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4/24/2010

Diamonds in the Rough - 2010 NFL Draft

I know as a rule of thumb, I try not to talk too much about the NFL draft here. But, I changed direction a bit and focused some more on the draft, since there's nothing else to talk about. So, who are some of the top draft sleepers in the 2010 NFL Draft?


1. John Skelton - QB Fordham (Cardinals, Round 5, Pick 24)

Skelton, oddly enough a recruit coming out of El Paso, Texas finding a home in the Northeast, definitely has all the physical tools. A cannon of an arm, a 6'5 height, and a frame of roughly 240 pounds, Skelton was a man amongst boys playing mid-major FCS football at Fordham. And that would have to be the source of the skepticism.

FCS recruits are always treated with a dose of reservations about the competition level. Oftentimes, this could be worth an entire round's worth of teams passing up on a given player. Skelton threw for only 26 TDs and 10 picks while playing against teams like Bryant and Holy Cross during his senior year, but the biggest drawback outside of the competition level is probably going to be his footwork. Skelton is obviously a project-type QB, but which QB isn't in this draft? Even Sam Bradford isn't proven playing behind what basically became an NFL offensive line while at Oklahoma and played with NFL receivers in TE Jermaine Greshma, Iglesias, Broyles, and having Murray come out of the backfield. McCoy is coming off of shoulder issues. Tebow has to re-work his throwing motion. LeFevour has fundamental issues passing. Kafka isn't a great thrower. So among his peers, I think working with Skelton won't be all that different than the other QBs taken. He'll have ample opportunities in the Desert working with some great offensive weapons if Matt Leinart doesn't pan out.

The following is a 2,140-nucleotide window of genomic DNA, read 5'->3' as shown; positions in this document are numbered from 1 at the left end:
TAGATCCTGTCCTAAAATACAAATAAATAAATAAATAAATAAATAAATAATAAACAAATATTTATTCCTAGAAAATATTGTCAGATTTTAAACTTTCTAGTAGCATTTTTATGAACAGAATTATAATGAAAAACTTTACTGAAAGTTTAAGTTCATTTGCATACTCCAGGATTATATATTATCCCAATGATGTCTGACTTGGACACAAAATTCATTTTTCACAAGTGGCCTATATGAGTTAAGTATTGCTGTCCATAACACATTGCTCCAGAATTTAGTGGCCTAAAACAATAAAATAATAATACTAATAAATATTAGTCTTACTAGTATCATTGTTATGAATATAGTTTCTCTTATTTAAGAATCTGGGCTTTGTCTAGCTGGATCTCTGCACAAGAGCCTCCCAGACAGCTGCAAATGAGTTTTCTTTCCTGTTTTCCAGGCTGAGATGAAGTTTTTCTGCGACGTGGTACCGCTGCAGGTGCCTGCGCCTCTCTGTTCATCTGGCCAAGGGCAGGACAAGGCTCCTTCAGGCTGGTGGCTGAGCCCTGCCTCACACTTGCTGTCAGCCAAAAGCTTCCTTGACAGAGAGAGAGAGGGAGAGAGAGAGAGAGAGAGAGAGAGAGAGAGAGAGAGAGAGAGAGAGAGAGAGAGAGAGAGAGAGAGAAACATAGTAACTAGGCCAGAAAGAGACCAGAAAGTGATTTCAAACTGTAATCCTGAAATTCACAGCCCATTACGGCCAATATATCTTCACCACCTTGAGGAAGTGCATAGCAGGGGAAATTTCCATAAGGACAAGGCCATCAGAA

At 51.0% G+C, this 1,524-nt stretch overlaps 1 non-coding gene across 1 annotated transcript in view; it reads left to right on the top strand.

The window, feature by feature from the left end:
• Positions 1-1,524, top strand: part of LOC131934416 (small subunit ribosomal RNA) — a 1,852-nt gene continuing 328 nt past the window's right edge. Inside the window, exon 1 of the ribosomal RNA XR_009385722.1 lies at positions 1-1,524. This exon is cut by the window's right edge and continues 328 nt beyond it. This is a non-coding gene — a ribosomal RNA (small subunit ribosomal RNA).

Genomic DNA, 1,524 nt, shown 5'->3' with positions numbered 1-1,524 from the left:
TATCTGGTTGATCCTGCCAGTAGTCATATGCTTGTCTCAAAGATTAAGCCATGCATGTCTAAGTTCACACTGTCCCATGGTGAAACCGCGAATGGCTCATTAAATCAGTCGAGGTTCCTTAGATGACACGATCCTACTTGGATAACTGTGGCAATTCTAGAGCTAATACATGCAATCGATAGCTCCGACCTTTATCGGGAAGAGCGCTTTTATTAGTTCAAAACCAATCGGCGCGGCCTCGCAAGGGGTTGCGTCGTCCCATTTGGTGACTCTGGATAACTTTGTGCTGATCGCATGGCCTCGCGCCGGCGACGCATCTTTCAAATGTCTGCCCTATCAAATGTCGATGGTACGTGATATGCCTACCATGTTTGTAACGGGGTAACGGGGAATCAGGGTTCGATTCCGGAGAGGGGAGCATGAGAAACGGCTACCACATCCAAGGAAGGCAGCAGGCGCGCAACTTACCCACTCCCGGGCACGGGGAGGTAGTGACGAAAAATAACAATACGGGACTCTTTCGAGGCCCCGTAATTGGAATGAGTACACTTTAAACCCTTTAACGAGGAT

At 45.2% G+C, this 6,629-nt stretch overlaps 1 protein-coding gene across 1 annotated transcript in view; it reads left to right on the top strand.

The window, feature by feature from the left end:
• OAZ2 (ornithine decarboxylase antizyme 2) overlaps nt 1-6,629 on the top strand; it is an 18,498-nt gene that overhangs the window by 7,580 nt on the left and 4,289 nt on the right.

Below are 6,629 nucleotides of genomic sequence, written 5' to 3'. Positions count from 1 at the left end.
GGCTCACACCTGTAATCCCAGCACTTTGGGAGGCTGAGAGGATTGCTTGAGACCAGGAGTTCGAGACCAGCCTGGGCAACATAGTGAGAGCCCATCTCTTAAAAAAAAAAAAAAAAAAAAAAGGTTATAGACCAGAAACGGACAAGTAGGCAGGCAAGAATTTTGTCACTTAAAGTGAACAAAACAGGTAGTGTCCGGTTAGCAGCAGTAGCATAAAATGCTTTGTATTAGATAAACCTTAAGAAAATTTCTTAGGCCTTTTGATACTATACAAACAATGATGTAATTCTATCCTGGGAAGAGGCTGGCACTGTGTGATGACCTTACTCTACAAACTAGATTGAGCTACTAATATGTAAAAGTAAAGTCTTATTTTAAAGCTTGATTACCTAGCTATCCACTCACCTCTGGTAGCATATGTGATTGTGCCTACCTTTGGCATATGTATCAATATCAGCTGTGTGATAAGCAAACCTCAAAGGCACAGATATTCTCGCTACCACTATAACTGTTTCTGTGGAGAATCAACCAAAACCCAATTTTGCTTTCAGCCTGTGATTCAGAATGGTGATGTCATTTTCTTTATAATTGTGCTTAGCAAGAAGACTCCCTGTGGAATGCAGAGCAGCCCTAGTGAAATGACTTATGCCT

2. Stevenson Sylvester - LB Utah (Steelers, Round 5, Pick 35)

Sylvester has potential. Being a little undersized, Sylvester did see some windows of opportunity close in the NFL. Being 6'2 and 231 pounds at Utah wasn't so much a disadvantage as his 'tweener measure allowed him to be quick enough to play TEs and receivers while at the same time being bulky enough to be effective up the middle stopping the run. This could be a problem in the NFL, however.